30 Americans Advisory Committee
The museum’s exhibition planning team issued an open call in March to convene a Community Advisory Committee for 30 Americans. Committee members worked with TAM to identify themes that will resonate with the Tacoma community, offer program ideas, and recommend potential partners to help the museum reach the widest possible audience with this exhibition. Visitors can look forward to engaging workshops, community discussions, activities in the galleries, and more.
Frances Davis is a retired government employee. She is a Golden Life member of Delta Sigma Theta Sorority, Incorporated and a member of the Tacoma Chapter of the Links, Incorporated. She is passionate about public service, community empowerment, and the arts, and kept us focused on the priorities of celebrating black art and artists.
Tom Hilyard is a Tacoma native who has a lifelong record of working to level the playing field for people of color in Washington State, and protecting civil rights. Tom is the former Pierce County Community Services Director, and also formed the Tacoma Citizens Affirmative Action Council. A longstanding member of the Tacoma Pierce County Black Collective, he’s served previously on the boards of the Urban League and the NAACP where he is now first vice president. He is currently on the advisory board for the Asia Pacific Cultural Center.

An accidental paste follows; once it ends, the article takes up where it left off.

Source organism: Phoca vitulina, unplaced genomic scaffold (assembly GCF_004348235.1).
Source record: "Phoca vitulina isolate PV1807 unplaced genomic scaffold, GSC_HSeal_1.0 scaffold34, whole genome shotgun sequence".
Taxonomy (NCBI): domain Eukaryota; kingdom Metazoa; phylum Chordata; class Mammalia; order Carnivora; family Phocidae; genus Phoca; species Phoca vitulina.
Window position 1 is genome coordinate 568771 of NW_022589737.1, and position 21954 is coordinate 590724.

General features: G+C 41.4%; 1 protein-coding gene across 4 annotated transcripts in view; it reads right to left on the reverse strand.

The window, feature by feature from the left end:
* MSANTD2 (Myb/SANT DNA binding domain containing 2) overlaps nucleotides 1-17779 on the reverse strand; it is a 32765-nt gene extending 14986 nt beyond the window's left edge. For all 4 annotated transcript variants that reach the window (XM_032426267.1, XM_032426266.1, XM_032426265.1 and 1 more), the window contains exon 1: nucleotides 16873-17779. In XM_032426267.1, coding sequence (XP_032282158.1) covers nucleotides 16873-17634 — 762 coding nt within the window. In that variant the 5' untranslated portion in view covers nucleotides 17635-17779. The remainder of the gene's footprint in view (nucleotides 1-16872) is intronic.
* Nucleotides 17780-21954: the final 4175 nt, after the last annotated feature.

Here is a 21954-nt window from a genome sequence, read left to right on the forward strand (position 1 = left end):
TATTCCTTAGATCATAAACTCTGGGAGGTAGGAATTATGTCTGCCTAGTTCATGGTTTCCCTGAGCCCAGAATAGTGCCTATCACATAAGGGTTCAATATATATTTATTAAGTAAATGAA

LaChelle McKinney is the youngest member of the 30 Americans Community Advisory Committee, and has been the youngest member of any advisory committee at TAM. A high school senior at Tacoma’s School of the Arts (SOTA), LaChelle is a powerful artist in her own right. LaChelle participates in a master artist’s program, “Classics through the Ages” (CTA), with the Links, Inc., and each week you can find her with her CTA instructor creating art in the TAM studio. She is thoughtful and intelligent, and her input and insights helped shape the programming geared towards teens in 30 Americans.
Larry Norman is a proud “Hilltopian” (Hilltop resident) whose pride was front and center when engaged with Community Advisory Committee work. As an education curriculum specialist, Larry is interested in bringing local history into the classroom. A social justice advocate who believes that anything is possible, he once built a school from scratch with collaborators!
Elise Richman is an artist and associate professor of art and painting at the University of Puget Sound (UPS). Her work explores the interplay between process, the material world, and social dynamics. Elise received the 2014 Greater Tacoma Community Foundation Art Award, was a finalist for the 2015 Neddy Award in Painting, co-chaired UPS’s 2010 and 2014 Race and Pedagogy Conference arts and special events committees, and is on UPS’s Art+Sci Salon organizing committee.
Mike is part of a dynamic duo, as he and Joyce Monaco relocated to Tacoma together. In acclimating to a new city, he (like Joyce) was drawn to Tacoma Art Museum, and they were very engaged at TAM’s community dialogue meeting in March, 2016. An artist and musician, Mike understands what is important to artists, and the value and power art can hold.